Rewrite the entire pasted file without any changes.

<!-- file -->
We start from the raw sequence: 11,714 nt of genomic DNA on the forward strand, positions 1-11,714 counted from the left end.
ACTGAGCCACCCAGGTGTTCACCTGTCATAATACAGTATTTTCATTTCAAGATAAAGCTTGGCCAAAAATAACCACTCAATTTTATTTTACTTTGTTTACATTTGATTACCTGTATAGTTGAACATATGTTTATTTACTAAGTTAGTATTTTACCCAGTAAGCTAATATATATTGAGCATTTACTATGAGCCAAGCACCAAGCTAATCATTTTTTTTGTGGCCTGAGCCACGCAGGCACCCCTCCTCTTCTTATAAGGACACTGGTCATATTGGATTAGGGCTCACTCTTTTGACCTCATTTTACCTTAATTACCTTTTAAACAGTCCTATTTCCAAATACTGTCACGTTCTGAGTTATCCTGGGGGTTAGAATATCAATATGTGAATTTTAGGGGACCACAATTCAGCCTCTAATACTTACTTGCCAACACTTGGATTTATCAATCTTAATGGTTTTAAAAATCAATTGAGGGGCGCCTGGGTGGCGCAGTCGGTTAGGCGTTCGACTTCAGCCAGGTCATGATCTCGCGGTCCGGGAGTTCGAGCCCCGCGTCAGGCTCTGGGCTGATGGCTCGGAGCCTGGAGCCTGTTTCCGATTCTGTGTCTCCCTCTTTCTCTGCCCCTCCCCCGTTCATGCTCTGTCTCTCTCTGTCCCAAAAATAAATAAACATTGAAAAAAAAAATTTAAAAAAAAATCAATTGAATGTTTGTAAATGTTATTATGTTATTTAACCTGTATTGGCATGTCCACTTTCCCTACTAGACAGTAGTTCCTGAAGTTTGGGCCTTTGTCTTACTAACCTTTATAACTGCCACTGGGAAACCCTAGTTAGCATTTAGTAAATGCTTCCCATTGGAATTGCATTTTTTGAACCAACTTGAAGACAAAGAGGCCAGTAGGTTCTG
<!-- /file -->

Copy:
We start from the raw sequence: 11,714 nt of genomic DNA on the forward strand, positions 1-11,714 counted from the left end.
ACTGAGCCACCCAGGTGTTCACCTGTCATAATACAGTATTTTCATTTCAAGATAAAGCTTGGCCAAAAATAACCACTCAATTTTATTTTACTTTGTTTACATTTGATTACCTGTATAGTTGAACATATGTTTATTTACTAAGTTAGTATTTTACCCAGTAAGCTAATATATATTGAGCATTTACTATGAGCCAAGCACCAAGCTAATCATTTTTTTTGTGGCCTGAGCCACGCAGGCACCCCTCCTCTTCTTATAAGGACACTGGTCATATTGGATTAGGGCTCACTCTTTTGACCTCATTTTACCTTAATTACCTTTTAAACAGTCCTATTTCCAAATACTGTCACGTTCTGAGTTATCCTGGGGGTTAGAATATCAATATGTGAATTTTAGGGGACCACAATTCAGCCTCTAATACTTACTTGCCAACACTTGGATTTATCAATCTTAATGGTTTTAAAAATCAATTGAGGGGCGCCTGGGTGGCGCAGTCGGTTAGGCGTTCGACTTCAGCCAGGTCATGATCTCGCGGTCCGGGAGTTCGAGCCCCGCGTCAGGCTCTGGGCTGATGGCTCGGAGCCTGGAGCCTGTTTCCGATTCTGTGTCTCCCTCTTTCTCTGCCCCTCCCCCGTTCATGCTCTGTCTCTCTCTGTCCCAAAAATAAATAAACATTGAAAAAAAAAATTTAAAAAAAAATCAATTGAATGTTTGTAAATGTTATTATGTTATTTAACCTGTATTGGCATGTCCACTTTCCCTACTAGACAGTAGTTCCTGAAGTTTGGGCCTTTGTCTTACTAACCTTTATAACTGCCACTGGGAAACCCTAGTTAGCATTTAGTAAATGCTTCCCATTGGAATTGCATTTTTTGAACCAACTTGAAGACAAAGAGGCCAGTAGGTTCTG